It's not uncommon for corporations to seek new outside counsel for each investigation or lawsuit, but doing so requires an in-house legal department that is adept at selecting outside counsel that not only meets its needs, but doesn't cost it an arm and a leg.
This isn't exactly the easiest thing in the world, with dozens of law firms each claiming to be right for the job.
So how should you select outside counsel? And how do you streamline the process?
There's no correct answer to these questions, but here are a few tips.
1. Assess a firm's knowledge.
It's obviously quite important to find a firm that is well-versed in your business and your needs, but you need to dig deeper. You should ask about relevant relationships and success rates, as well as whether the firm's star players are about to jump ship anytime soon.
Also be sure to assess the firm's abilities in tangentially related fields. You never know when an investigation is going to turn up other pressing problems.
2. Talk about fees.
As garish as it sounds, sometimes it's good to shop around, even when hiring outside counsel.
Ask yourself whether a firm is offering competitive rates. Are they reasonable for the type of expertise you are seeking? Will you be paying for senior associates or first years? Are they willing to negotiate an alternative fee arrangement?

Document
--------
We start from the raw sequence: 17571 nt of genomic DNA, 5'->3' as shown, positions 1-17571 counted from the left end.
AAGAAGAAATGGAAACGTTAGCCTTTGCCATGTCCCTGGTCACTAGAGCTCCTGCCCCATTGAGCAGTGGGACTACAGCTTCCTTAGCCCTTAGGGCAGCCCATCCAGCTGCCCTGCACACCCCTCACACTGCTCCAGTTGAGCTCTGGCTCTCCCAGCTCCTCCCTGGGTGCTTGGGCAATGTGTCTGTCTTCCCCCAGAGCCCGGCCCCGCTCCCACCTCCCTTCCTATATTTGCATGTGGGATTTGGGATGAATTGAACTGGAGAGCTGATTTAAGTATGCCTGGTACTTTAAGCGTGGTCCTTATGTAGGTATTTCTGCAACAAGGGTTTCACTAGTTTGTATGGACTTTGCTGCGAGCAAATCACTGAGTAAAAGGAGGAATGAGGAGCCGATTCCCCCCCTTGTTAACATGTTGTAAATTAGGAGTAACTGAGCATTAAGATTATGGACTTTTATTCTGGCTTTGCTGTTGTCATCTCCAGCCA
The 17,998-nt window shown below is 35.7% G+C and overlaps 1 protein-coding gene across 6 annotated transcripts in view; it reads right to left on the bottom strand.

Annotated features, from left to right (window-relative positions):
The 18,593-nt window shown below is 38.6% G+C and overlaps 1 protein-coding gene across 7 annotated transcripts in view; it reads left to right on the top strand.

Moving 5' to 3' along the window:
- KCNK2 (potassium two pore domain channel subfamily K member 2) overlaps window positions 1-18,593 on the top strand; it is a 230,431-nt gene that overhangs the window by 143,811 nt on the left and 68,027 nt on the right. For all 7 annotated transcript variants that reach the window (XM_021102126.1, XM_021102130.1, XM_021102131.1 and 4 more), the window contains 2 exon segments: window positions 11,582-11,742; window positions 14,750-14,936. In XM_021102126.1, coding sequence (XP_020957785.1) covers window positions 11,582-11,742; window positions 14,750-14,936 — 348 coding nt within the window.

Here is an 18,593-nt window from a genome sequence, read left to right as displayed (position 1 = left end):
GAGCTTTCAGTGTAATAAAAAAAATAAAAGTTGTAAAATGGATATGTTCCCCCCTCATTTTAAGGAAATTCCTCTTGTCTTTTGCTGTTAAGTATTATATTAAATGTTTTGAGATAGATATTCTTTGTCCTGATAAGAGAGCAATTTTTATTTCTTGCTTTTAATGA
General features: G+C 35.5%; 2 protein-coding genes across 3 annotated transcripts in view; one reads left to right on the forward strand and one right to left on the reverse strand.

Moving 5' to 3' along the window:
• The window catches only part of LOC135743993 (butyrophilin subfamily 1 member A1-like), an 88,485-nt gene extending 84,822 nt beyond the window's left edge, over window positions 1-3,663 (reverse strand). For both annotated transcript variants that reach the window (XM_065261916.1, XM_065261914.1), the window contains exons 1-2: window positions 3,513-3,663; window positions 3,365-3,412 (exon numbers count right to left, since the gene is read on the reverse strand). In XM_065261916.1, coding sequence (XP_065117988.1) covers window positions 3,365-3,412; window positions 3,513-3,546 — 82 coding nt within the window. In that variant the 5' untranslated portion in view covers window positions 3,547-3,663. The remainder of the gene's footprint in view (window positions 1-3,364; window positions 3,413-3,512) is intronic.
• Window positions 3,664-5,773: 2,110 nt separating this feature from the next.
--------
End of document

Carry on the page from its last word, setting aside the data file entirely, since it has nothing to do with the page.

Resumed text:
3. Consider personality.
While you're certainly not choosing your life's mate, you're still selecting a group of people with whom you have to work closely.
In order to have a functional business relationship, outside and corporate counsel must build rapport. Such communication requires a group of people who can cater to one another's needs and styles, instead of devolving into conflict and pent up aggression.
However, try not to turn the selecting outside counsel into a personality contest--you don't have to like these people, merely be amenable to working with them.
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